Below are some of the topics I have taught as TA in biomedical engineering (Pompeu Fabra University, 2012, 2013). Courses of Mathematical Biomodeling, Evolutionary Algorithms and Cell and Tissue Engineering relating to multicellularity and complexity in evolution.
Additionally, I have been secondary PI for the Barcelona iGEM team 2016, performing an advisory role in the theoretical and wet-lab aspects of the project.
As part of outreach activities, I have shown multiple times our CSL lab in Barcelona to the general public during the PRBB open day. Also, brought a plant based exhibition to the ThinkTank museum in Birmingham targeted to children.
As a primer of more complicated topologies, regular spatial lattices help undestand the phenomena of connectivity and information transfer, for instance in the case of the percolation threshold. This refers to the statistical property of two random nodes in a given graph being connected (i.e. that a path exists between them). By colouring a simple square lattice and destroying random connections we can readily observe the transition from a single connected network spanning almost all nodes to a fragmented system.
Matter can display different degrees of reactivity and agency. In particular, living matter (but certainly not limited to it, as shown by the famous Belousov–Zhabotinsky reaction) is usually found far removed from equilibrium thermodynamics, allowing it to behave in interesting ways. Similarly to the previous example, cellular automata constitute a basic framework that, nonetheless, offers deep insights into the relation between simple rules, complex behaviors and emergent properties. Two key elements when modeling propagation phenomena in excitable media are the concept of neighborhood and the relaxation period (in which matter remains at rest even if it recieves a trigger for activation). To the left, some snapshots of a cellular automaton with different neighborhoods, update methods and oscillation periods.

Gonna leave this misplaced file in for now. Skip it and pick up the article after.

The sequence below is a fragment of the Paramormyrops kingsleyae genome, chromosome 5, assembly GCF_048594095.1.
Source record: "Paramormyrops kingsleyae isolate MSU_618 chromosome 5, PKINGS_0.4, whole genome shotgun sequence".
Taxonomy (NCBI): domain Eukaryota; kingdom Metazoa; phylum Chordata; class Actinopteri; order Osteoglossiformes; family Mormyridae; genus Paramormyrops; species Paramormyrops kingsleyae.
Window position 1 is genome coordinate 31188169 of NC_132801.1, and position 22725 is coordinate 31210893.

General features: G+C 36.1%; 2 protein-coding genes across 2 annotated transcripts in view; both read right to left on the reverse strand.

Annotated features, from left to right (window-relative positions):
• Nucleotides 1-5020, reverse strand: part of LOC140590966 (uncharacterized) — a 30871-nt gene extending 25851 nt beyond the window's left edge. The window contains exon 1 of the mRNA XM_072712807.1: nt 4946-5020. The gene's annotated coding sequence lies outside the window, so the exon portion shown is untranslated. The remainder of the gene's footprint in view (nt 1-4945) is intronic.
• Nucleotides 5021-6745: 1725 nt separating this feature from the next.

Patterns and Scaling
Spatial regularities of biological entities can be striking, as they comprise a beatiful repertoire that has to be recreated through develoment in a tightly controlled and repeatable fashion. Some patterns seem to respond to very simple rules yet can generate a myriad of complex structures. Some pattern forming mechanisms yield scale-free structures such as fractals (characterized by self-similatiry independently of scale), while some display features at a dominant scale or wavelength like Turing Patterns.
Even in the absence of stochastic elements in the formulation of a given dynamical system, our ability to predict the future is hampered under some circumstances. This is clearly seen in the three-body problem, where motion can be irregular yet aperiodic, and where very small differences in the initial configuration of the system generate diverging solutions. A simple way to demonstrate the relevance of this feature in biology are logistic maps: an equation as simple as a logistic growth operating in a population with discrete timesteps (seasonal reproduction and non-overlaping generations) can generate deterministic chaotic dynamics.